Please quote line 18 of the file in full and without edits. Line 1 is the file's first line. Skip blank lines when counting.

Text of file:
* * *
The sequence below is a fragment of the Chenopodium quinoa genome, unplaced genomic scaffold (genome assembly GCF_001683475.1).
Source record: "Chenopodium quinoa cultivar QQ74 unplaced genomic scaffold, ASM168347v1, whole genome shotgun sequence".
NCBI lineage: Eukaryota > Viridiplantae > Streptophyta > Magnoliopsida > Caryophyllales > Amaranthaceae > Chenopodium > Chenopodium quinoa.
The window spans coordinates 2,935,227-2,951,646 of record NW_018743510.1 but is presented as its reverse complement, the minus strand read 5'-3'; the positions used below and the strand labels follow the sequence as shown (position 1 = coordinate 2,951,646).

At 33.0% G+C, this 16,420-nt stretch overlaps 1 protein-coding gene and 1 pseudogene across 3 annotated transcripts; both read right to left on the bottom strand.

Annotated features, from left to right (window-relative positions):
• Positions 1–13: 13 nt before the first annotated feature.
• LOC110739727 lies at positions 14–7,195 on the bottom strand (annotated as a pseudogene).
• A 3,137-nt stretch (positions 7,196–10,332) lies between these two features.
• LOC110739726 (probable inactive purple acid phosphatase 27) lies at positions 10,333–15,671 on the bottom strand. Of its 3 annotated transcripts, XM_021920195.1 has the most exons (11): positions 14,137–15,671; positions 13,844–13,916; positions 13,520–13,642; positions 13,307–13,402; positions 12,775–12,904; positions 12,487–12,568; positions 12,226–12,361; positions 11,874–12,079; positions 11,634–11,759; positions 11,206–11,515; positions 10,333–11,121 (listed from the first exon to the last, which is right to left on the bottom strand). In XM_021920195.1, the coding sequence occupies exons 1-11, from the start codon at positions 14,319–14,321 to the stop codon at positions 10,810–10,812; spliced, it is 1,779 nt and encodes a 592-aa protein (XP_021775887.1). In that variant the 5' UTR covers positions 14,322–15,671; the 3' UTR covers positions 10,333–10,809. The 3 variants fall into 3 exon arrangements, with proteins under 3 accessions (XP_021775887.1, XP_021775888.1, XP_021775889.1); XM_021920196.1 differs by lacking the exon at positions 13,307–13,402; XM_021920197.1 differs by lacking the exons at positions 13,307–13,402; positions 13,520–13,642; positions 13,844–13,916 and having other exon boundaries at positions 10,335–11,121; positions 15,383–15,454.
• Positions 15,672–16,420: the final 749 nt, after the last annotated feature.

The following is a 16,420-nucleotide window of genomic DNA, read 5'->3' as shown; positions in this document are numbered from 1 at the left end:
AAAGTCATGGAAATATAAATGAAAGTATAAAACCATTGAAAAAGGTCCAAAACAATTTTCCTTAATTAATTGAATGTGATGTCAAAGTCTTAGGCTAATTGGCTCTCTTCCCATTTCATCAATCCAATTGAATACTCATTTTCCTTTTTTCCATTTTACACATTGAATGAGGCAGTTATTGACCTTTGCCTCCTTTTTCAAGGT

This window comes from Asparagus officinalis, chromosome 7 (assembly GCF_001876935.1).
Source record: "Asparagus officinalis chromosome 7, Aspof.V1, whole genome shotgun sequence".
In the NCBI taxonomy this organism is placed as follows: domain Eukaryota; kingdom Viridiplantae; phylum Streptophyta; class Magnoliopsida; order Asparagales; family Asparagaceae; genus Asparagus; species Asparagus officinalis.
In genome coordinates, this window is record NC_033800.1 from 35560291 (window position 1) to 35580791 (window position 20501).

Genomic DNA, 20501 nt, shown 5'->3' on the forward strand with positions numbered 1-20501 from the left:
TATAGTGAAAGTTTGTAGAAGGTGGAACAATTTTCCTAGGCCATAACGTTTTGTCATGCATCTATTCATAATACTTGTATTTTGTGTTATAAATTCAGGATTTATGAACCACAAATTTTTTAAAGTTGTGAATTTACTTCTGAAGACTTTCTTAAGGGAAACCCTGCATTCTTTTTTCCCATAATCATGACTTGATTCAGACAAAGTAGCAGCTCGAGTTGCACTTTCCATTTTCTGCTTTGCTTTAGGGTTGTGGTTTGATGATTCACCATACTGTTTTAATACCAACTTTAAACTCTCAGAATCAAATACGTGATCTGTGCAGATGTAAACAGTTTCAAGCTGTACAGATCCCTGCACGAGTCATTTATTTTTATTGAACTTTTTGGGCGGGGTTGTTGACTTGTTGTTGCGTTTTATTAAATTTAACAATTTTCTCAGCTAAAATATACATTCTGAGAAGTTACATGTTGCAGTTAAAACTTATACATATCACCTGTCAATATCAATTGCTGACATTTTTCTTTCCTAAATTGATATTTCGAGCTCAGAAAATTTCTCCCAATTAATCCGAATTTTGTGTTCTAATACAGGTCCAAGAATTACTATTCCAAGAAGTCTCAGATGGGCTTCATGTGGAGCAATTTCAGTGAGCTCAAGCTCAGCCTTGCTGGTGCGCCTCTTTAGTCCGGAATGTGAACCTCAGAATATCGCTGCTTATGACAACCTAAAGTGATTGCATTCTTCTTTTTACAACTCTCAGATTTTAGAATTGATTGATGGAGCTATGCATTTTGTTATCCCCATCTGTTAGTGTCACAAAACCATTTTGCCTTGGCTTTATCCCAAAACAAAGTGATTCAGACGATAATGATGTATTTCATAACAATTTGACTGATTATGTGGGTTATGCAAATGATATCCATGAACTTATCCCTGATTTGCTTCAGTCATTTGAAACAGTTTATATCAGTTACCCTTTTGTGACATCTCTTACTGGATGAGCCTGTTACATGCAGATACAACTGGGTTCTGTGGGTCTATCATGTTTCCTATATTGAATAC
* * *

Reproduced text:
Genomic DNA, 20501 nt, shown 5'->3' on the forward strand with positions numbered 1-20501 from the left: